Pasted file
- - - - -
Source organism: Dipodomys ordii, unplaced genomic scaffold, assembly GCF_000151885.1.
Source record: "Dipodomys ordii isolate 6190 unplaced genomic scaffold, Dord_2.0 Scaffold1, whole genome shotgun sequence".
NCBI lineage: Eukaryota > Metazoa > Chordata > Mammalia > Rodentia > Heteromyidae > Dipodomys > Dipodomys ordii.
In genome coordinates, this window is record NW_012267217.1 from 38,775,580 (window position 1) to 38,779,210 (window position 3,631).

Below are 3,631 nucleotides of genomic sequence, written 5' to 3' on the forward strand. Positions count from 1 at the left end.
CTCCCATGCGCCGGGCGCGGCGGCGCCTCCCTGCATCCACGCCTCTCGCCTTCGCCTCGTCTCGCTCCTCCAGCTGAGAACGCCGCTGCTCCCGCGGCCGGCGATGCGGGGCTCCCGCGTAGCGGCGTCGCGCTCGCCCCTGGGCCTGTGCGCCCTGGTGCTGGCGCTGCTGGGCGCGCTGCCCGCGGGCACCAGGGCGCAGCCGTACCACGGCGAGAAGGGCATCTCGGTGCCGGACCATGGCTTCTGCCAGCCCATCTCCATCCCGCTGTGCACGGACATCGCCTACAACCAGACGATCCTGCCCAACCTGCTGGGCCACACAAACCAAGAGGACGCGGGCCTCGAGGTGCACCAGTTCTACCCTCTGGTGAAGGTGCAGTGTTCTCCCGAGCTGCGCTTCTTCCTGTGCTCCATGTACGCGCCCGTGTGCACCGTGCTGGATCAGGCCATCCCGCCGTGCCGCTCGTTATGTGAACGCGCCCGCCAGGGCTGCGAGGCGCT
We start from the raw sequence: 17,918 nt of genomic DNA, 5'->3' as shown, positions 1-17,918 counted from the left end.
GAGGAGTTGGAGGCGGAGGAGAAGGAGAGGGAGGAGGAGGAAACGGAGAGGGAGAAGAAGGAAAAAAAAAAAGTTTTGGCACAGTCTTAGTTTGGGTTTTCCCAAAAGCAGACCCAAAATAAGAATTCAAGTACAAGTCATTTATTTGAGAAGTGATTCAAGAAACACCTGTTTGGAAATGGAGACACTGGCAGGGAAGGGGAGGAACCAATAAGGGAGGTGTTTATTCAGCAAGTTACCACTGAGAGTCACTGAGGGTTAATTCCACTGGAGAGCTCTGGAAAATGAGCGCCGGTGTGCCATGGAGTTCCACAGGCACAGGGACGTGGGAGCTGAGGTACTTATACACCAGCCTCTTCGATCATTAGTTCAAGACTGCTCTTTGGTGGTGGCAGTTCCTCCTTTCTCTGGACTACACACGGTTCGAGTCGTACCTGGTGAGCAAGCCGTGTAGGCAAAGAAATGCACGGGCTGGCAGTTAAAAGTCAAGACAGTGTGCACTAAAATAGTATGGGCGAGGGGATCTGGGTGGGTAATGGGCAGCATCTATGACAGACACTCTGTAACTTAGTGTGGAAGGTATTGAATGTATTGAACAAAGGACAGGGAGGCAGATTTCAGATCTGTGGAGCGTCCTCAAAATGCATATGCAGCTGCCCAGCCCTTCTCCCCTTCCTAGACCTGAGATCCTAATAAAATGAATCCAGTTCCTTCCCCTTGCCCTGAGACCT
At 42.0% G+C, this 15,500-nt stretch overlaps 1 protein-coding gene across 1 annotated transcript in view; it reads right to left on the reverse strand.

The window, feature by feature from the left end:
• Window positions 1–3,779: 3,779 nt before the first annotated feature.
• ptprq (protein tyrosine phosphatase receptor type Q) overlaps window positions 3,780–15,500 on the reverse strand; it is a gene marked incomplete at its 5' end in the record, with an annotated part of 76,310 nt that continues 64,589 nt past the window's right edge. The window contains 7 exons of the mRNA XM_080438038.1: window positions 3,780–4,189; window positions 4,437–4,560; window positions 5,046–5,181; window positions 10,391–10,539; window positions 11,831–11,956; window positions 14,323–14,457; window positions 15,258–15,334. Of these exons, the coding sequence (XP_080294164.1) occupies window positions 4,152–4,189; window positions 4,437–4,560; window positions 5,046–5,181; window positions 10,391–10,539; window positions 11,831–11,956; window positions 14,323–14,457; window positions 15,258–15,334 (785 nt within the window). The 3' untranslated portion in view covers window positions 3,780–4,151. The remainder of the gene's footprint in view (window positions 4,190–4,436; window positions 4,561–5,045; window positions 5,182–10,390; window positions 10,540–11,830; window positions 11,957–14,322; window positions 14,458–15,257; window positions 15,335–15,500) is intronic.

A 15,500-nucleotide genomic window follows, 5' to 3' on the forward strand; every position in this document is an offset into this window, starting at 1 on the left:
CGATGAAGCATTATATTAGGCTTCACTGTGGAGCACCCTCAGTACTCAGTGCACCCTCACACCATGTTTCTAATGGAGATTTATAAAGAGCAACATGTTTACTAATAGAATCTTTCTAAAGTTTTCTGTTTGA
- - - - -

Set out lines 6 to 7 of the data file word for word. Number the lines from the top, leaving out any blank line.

CTCCCATGCGCCGGGCGCGGCGGCGCCTCCCTGCATCCACGCCTCTCGCCTTCGCCTCGTCTCGCTCCTCCAGCTGAGAACGCCGCTGCTCCCGCGGCCGGCGATGCGGGGCTCCCGCGTAGCGGCGTCGCGCTCGCCCCTGGGCCTGTGCGCCCTGGTGCTGGCGCTGCTGGGCGCGCTGCCCGCGGGCACCAGGGCGCAGCCGTACCACGGCGAGAAGGGCATCTCGGTGCCGGACCATGGCTTCTGCCAGCCCATCTCCATCCCGCTGTGCACGGACATCGCCTACAACCAGACGATCCTGCCCAACCTGCTGGGCCACACAAACCAAGAGGACGCGGGCCTCGAGGTGCACCAGTTCTACCCTCTGGTGAAGGTGCAGTGTTCTCCCGAGCTGCGCTTCTTCCTGTGCTCCATGTACGCGCCCGTGTGCACCGTGCTGGATCAGGCCATCCCGCCGTGCCGCTCGTTATGTGAACGCGCCCGCCAGGGCTGCGAGGCGCT
We start from the raw sequence: 17,918 nt of genomic DNA, 5'->3' as shown, positions 1-17,918 counted from the left end.